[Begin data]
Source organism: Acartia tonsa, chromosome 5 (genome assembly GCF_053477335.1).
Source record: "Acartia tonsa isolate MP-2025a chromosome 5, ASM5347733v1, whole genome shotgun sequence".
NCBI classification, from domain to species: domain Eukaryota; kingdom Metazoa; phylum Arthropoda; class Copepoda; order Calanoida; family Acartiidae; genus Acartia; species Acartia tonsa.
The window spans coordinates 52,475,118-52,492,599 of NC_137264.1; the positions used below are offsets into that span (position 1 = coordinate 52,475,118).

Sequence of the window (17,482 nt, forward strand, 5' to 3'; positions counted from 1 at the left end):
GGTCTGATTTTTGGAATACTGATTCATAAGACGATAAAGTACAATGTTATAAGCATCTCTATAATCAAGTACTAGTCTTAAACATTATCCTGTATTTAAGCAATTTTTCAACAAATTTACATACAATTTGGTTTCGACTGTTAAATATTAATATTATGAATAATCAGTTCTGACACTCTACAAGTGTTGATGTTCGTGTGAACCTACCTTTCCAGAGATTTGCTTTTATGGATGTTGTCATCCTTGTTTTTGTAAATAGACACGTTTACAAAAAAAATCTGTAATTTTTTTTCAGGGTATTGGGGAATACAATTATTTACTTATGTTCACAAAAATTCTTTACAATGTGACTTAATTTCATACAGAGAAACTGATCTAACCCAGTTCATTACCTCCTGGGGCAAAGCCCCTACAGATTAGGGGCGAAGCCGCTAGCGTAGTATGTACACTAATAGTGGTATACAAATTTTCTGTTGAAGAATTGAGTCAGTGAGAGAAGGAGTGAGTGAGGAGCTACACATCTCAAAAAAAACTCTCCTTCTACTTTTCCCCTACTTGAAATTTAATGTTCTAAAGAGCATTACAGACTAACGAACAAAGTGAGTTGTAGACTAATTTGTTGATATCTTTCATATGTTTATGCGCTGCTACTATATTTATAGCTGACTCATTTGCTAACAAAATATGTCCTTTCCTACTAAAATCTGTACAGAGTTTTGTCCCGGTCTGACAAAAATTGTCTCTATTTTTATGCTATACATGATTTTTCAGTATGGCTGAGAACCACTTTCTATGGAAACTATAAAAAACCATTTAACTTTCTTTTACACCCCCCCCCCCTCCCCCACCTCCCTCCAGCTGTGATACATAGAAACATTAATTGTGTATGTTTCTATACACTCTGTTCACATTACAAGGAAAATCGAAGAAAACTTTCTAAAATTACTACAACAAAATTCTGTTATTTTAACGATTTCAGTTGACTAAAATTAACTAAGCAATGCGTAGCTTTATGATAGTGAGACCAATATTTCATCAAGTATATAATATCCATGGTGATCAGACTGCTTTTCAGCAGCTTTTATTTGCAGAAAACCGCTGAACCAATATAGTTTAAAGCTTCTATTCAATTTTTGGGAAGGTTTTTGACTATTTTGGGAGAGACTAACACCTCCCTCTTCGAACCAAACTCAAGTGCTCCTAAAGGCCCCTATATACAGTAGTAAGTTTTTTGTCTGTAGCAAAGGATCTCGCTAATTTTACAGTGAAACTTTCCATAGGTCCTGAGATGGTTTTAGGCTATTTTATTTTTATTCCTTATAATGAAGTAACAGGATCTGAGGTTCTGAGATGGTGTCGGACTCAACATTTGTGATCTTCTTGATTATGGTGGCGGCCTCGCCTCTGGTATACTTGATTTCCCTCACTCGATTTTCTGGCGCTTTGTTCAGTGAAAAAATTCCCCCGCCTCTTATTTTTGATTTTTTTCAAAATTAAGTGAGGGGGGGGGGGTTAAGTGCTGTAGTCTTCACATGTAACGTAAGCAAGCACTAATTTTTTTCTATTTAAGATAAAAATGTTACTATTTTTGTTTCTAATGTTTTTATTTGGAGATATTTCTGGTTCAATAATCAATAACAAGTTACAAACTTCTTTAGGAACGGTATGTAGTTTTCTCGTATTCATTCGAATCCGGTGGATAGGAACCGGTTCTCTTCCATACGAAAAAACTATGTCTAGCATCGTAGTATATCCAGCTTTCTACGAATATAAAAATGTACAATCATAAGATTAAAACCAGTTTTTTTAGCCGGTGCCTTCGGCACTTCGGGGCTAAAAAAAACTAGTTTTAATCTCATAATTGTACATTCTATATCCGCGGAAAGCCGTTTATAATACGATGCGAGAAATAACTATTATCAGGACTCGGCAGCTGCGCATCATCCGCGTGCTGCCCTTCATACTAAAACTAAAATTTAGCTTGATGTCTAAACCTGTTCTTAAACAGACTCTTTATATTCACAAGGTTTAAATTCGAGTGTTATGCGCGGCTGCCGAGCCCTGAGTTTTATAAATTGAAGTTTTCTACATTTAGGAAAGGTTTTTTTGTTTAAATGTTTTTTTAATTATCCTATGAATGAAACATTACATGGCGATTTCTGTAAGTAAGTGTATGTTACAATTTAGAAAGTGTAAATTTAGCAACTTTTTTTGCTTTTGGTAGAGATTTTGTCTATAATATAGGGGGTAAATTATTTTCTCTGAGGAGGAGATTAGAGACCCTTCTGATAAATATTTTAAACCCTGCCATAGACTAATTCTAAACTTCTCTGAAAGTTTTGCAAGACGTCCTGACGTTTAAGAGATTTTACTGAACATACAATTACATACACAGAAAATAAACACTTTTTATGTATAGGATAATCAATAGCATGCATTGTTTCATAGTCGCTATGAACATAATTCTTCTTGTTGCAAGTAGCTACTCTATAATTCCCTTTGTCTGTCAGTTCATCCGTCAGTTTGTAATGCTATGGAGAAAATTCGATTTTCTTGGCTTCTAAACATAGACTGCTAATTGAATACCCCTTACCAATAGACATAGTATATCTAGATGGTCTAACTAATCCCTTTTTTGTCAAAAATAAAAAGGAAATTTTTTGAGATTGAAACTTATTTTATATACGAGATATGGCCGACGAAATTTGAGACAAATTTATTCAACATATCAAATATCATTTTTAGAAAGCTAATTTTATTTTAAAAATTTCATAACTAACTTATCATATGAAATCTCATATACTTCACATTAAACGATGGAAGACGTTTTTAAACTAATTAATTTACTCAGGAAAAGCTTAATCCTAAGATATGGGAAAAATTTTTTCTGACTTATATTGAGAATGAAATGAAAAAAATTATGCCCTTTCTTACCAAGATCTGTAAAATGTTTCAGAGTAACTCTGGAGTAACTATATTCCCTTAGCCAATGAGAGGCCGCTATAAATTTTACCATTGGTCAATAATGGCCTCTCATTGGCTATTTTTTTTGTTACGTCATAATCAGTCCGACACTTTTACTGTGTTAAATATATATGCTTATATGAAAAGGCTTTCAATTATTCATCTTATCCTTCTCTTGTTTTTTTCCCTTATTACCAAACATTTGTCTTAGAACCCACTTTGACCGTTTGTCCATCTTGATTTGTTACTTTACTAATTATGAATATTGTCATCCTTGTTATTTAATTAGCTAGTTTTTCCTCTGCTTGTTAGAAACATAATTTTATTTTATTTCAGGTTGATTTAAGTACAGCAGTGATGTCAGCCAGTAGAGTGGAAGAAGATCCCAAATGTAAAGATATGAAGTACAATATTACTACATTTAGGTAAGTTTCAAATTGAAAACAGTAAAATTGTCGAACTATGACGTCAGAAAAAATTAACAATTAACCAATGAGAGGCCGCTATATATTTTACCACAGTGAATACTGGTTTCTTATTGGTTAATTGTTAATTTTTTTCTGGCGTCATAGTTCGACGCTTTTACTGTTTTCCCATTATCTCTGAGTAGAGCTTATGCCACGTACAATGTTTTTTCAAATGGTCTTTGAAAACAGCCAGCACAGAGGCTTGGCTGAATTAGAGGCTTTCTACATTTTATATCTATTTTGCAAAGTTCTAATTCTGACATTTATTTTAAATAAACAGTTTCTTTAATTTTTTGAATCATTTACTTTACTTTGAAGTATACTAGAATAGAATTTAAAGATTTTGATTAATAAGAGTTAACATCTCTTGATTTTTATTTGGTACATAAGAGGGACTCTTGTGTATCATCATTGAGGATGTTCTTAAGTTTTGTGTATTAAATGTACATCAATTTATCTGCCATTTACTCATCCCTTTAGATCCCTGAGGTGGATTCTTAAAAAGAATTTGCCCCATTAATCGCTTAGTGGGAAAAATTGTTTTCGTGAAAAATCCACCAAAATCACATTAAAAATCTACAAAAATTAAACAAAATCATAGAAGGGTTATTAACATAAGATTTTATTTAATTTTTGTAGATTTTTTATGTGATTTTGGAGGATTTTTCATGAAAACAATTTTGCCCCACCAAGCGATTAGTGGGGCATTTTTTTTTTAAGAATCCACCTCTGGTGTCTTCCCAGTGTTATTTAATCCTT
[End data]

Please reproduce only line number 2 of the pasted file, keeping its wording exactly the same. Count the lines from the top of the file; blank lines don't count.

Source record: "Acartia tonsa isolate MP-2025a chromosome 5, ASM5347733v1, whole genome shotgun sequence".